Team Toxicity

When I think of toxic teams, one of the first things I think about is Nathan and Lucas Scott from One Tree Hill prior to the two of them becoming friends. If you’re unfamiliar with the show, Nathan and Lucas are half brothers. They share the same father but have different mothers. Their dad is LITERALLY the worst. He left Lucas’ mom, who was pregnant with Lucas at the time, so he could continue his basketball career. While playing basketball at college, he met Nathan’s mom, got her pregnant, and then married her. Because of all of the family drama, Nathan and Lucas did not get along. Just like his father, Nathan becomes the star of the high school basketball team. One day, Lucas is recruited by the coach to join the team. Unsurprisingly, Nathan is not happy with the new addition to the team and makes it quite clear. Nathan and Lucas had a very toxic relationship for a long time. Below is a video that shows how their toxic relationship impacted the basketball team as a whole.

Nathan and Lucas fighting during a basketball game.

Their actions caused them to be ejected from the game. By being childish and petty, they created a toxic atmosphere for the rest of the team. Eventually, their relationship got better, but it took a very long time.

How I felt when the girls on my team were fighting.

Continuing the theme of toxic high school teams, allow me to tell a story about my high school volleyball team. My senior year, there were four seniors total. Two of those seniors did not like each other. At all. There had always been some tension between them but it was the worst during our senior year. They were constantly at each other’s throats and did not trust one another. The two girls played in the back row together and the communication between them was nonexistent. Communication is key in volleyball and these girls were not able to figure it out for the longest time. They are both very stubborn, which is not always a bad thing, but in this case it stopped them from apologizing to each other and listening to anyone else’s advice. One day at practice, our coach saw the toxicity that had been building between them when one of them snapped at the other during one of our huddles. Everyone else stood wide-eyed, frozen in fear of what was going to happen next. Our coach pulled the two aside to talk to them and had everyone else continue on with practice. After she was done talking to them, she called some other players over to see what the deal with them was. At the end of practice, our coach called the two girls over again and said something to them before they left for the day. I’m not sure what was said, but it must have been something that made them pull their heads out of their butts and realize how their actions impacted the team. They played a lot better together after our coach talked to them. Our team was not completely free of toxicity afterwards, but it was a lot better.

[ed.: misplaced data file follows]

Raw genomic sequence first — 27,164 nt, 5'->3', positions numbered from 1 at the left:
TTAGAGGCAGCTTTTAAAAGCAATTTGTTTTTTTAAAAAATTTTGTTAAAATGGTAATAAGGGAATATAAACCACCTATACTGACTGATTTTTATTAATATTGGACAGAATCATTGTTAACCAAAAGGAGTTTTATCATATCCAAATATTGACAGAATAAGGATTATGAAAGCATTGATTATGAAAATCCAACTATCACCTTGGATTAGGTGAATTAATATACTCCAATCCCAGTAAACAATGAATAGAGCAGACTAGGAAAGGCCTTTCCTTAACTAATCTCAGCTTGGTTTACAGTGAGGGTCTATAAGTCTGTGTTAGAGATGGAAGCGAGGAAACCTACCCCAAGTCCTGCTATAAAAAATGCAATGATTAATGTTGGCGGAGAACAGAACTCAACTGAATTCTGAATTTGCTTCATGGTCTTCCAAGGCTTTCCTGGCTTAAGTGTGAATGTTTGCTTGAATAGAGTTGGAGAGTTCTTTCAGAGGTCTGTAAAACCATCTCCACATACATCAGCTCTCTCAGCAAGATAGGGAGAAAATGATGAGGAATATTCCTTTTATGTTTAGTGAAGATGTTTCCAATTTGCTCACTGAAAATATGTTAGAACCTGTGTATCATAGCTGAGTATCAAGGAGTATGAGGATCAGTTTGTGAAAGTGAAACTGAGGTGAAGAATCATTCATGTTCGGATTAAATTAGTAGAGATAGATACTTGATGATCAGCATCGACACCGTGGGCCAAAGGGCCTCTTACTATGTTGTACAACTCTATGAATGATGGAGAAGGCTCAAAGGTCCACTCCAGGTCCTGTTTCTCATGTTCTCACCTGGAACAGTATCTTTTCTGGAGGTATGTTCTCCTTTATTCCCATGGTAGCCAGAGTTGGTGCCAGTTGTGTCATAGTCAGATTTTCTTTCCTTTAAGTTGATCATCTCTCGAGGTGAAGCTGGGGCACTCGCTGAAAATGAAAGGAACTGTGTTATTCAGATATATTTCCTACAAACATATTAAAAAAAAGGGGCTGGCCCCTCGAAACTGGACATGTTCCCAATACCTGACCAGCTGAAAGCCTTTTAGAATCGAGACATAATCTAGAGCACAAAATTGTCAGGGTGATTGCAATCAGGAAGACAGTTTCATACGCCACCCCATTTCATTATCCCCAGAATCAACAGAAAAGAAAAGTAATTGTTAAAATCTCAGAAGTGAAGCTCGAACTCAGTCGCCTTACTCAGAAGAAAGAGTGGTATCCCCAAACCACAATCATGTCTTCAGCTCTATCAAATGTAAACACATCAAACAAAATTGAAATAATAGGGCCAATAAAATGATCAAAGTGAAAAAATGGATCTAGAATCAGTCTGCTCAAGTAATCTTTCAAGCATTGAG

Luckily for me, that is about the extent of the toxic groups I have been a part of. Somehow I have been pretty lucky with groups so far in life. I’ve definitely encountered people who don’t always pull their weight, but the times I’ve encountered someone with a toxic attitude are few and far between. I know that will not always be the case, but fingers crossed my groups stay free from toxicity!